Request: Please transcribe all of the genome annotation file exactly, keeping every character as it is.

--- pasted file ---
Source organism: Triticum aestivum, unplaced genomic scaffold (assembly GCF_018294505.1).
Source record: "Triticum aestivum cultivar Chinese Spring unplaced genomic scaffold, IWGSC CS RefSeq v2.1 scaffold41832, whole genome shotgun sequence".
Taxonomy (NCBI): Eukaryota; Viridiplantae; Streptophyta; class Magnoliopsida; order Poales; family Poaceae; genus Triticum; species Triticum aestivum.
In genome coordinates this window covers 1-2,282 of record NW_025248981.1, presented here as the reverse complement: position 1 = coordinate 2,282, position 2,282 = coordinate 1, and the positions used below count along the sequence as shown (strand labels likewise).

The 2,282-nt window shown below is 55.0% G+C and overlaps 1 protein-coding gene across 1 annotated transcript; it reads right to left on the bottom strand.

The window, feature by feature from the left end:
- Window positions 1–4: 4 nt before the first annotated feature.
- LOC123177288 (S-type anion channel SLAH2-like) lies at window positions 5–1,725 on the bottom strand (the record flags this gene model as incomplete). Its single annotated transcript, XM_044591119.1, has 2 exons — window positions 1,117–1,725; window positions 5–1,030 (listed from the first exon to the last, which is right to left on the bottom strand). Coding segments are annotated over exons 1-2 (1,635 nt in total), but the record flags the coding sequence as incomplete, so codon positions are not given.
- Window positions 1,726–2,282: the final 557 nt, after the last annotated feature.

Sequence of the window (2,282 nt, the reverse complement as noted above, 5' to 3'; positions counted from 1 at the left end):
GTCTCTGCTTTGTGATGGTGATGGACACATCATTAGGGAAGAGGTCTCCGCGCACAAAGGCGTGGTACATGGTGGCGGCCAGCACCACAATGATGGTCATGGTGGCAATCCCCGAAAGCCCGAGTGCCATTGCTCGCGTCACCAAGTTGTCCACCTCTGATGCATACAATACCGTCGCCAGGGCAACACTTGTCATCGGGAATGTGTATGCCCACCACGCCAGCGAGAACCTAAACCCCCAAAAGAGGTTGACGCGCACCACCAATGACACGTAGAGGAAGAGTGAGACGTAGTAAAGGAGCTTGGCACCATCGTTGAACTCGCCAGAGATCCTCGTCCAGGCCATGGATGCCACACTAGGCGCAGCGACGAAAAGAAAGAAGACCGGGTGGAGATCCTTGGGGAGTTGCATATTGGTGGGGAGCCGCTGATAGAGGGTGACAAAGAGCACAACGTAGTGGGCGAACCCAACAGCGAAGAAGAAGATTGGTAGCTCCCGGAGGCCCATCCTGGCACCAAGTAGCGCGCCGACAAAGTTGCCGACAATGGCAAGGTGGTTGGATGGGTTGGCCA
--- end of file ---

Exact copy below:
Source organism: Triticum aestivum, unplaced genomic scaffold (assembly GCF_018294505.1).
Source record: "Triticum aestivum cultivar Chinese Spring unplaced genomic scaffold, IWGSC CS RefSeq v2.1 scaffold41832, whole genome shotgun sequence".
Taxonomy (NCBI): Eukaryota; Viridiplantae; Streptophyta; class Magnoliopsida; order Poales; family Poaceae; genus Triticum; species Triticum aestivum.
In genome coordinates this window covers 1-2,282 of record NW_025248981.1, presented here as the reverse complement: position 1 = coordinate 2,282, position 2,282 = coordinate 1, and the positions used below count along the sequence as shown (strand labels likewise).

The 2,282-nt window shown below is 55.0% G+C and overlaps 1 protein-coding gene across 1 annotated transcript; it reads right to left on the bottom strand.

The window, feature by feature from the left end:
- Window positions 1–4: 4 nt before the first annotated feature.
- LOC123177288 (S-type anion channel SLAH2-like) lies at window positions 5–1,725 on the bottom strand (the record flags this gene model as incomplete). Its single annotated transcript, XM_044591119.1, has 2 exons — window positions 1,117–1,725; window positions 5–1,030 (listed from the first exon to the last, which is right to left on the bottom strand). Coding segments are annotated over exons 1-2 (1,635 nt in total), but the record flags the coding sequence as incomplete, so codon positions are not given.
- Window positions 1,726–2,282: the final 557 nt, after the last annotated feature.

Sequence of the window (2,282 nt, the reverse complement as noted above, 5' to 3'; positions counted from 1 at the left end):
GTCTCTGCTTTGTGATGGTGATGGACACATCATTAGGGAAGAGGTCTCCGCGCACAAAGGCGTGGTACATGGTGGCGGCCAGCACCACAATGATGGTCATGGTGGCAATCCCCGAAAGCCCGAGTGCCATTGCTCGCGTCACCAAGTTGTCCACCTCTGATGCATACAATACCGTCGCCAGGGCAACACTTGTCATCGGGAATGTGTATGCCCACCACGCCAGCGAGAACCTAAACCCCCAAAAGAGGTTGACGCGCACCACCAATGACACGTAGAGGAAGAGTGAGACGTAGTAAAGGAGCTTGGCACCATCGTTGAACTCGCCAGAGATCCTCGTCCAGGCCATGGATGCCACACTAGGCGCAGCGACGAAAAGAAAGAAGACCGGGTGGAGATCCTTGGGGAGTTGCATATTGGTGGGGAGCCGCTGATAGAGGGTGACAAAGAGCACAACGTAGTGGGCGAACCCAACAGCGAAGAAGAAGATTGGTAGCTCCCGGAGGCCCATCCTGGCACCAAGTAGCGCGCCGACAAAGTTGCCGACAATGGCAAGGTGGTTGGATGGGTTGGCCA